As perhaps one of the most covered national elections has unfolded, many Americans did not focus on their state elections as closely. The legalization of marijuana was a popular ballot item in many states. Some states already allowed for its medical use, asked its residents to expand it for recreational use as well. Other states, which still considered marijuana illegal chose to take a step towards legalization by legalizing the drug for medical use only. In 2016, four states legalized marijuana for recreational use
On the recreational side, California, Nevada, Massachusetts and Maine all passed the recreational use of marijuana. While each state had its little quirk, the states uniformly allowed the drug to be legal for adults over the age of 21. In all states it will be illegal to drive while consuming the drug and one cannot drive under the influence of it.
The amount of possession varied amongst the states. In California, Nevada and Massachusetts, the amount of concentrated pot was mixed but they all allow an individual to possess up to one ounce of marijuana. Maine was the outlier and allows for possession of up to 2.5 ounces in public. All of the states will continue to disallow its use in public, however.
Being that the drug is new on the market, it will be interesting to see how the states regulate and tax the product. Will it be taxed along the lines of a state’s tobacco taxing regime or will an entire new structure be created? Will it be taxed at the wholesale level, the retail level, or both? Many states, like California, have punted on this issue. California allowed until 2018 to set up parameters for retailers to sell it. So, for now, one is allowed to possess it in California, but it is illegal to sell. Nevada, Massachusetts, and Maine have set up similar contingencies. Needless to say, there will be much more to come on this topic.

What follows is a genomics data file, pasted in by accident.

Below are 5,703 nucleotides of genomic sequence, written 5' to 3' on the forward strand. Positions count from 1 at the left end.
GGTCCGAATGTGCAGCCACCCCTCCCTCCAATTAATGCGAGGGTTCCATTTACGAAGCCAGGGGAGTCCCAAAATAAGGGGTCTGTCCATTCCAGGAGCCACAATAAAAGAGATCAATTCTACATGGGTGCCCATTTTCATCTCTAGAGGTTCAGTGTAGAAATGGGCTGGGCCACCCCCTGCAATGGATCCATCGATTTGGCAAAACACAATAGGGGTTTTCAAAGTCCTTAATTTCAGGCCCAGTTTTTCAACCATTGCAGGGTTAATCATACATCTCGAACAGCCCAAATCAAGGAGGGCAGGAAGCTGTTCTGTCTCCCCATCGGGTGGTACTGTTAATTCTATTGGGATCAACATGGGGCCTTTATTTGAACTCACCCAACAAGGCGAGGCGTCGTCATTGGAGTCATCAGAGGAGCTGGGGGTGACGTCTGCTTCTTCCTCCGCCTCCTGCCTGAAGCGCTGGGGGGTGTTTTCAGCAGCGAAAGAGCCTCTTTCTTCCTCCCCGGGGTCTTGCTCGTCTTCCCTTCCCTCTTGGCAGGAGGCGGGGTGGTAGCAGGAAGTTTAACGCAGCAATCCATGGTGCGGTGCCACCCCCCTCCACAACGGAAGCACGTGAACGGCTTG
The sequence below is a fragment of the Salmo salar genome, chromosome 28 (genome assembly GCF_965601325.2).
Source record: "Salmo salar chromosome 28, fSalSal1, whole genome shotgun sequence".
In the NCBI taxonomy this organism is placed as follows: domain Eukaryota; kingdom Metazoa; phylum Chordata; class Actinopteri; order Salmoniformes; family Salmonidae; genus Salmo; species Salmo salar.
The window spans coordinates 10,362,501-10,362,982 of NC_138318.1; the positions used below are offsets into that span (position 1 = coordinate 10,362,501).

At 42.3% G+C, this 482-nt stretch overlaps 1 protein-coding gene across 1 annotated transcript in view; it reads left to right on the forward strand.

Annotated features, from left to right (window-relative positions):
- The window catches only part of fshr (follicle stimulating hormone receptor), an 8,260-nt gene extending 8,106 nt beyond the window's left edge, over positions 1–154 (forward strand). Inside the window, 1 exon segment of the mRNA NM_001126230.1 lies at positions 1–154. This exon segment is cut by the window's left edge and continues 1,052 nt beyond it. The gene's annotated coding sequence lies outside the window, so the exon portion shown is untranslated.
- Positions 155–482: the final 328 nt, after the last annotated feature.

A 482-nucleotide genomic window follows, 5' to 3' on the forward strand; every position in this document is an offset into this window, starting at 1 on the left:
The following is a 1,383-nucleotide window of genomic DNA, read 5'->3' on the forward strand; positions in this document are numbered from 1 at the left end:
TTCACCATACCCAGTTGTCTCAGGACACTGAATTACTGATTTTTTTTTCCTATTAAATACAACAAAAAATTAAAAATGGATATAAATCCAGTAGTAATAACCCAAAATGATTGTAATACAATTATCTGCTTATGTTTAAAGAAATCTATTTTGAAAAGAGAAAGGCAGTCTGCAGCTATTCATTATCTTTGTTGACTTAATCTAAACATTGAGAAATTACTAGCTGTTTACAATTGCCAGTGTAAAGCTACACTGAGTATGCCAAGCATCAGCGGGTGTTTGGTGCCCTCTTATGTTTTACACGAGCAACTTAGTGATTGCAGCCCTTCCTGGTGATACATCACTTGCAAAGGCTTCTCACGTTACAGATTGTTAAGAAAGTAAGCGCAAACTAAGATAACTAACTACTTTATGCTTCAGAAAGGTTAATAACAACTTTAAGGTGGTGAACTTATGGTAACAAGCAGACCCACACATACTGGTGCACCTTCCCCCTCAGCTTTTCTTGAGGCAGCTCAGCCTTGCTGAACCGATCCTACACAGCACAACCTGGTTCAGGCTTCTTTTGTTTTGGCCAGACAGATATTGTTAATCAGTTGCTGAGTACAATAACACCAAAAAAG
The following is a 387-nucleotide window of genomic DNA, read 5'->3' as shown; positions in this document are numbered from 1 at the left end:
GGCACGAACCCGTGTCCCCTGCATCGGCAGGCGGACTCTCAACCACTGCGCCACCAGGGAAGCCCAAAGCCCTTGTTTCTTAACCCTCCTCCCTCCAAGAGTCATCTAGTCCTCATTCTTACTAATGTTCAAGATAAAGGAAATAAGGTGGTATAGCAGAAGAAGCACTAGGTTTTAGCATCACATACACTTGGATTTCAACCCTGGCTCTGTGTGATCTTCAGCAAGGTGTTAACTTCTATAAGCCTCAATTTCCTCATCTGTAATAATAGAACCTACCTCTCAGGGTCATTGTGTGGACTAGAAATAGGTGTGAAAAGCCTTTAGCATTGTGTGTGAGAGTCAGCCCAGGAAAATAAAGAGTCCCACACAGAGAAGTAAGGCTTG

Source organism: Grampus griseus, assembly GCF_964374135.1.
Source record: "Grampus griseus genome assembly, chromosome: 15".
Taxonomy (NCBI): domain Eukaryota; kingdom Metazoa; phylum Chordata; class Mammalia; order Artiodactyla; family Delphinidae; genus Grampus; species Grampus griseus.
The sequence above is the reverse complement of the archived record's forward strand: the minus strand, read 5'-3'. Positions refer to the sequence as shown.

About the author: Mr. Donnini is the president and founder of Tobacco Tax Refunds, Inc. He is also multi-state sales and use tax attorney and an associate in the law firm Moffa, Sutton & Donnini, PA, based in Fort Lauderdale, Florida. Mr. Donnini has extensive knowledge handling wholesale tax controversy and refunds.
In his law practice Mr. Donnini's primary practice is multi-state sales and use tax as well as state corporate income tax controversy. Mr. Donnini also practices in the areas of federal tax controversy, federal estate planning, Florida probate, and all other state taxes including communication service tax, cigarette & tobacco tax, motor fuel tax, and Native American taxation. Mr. Donnini obtained his LL.M. in Taxation at NYU. Mr. Donnini is licensed to practice law in Florida. If you have any questions please do not hesitate to contact him via email [email protected] or phone at 954-639-4496.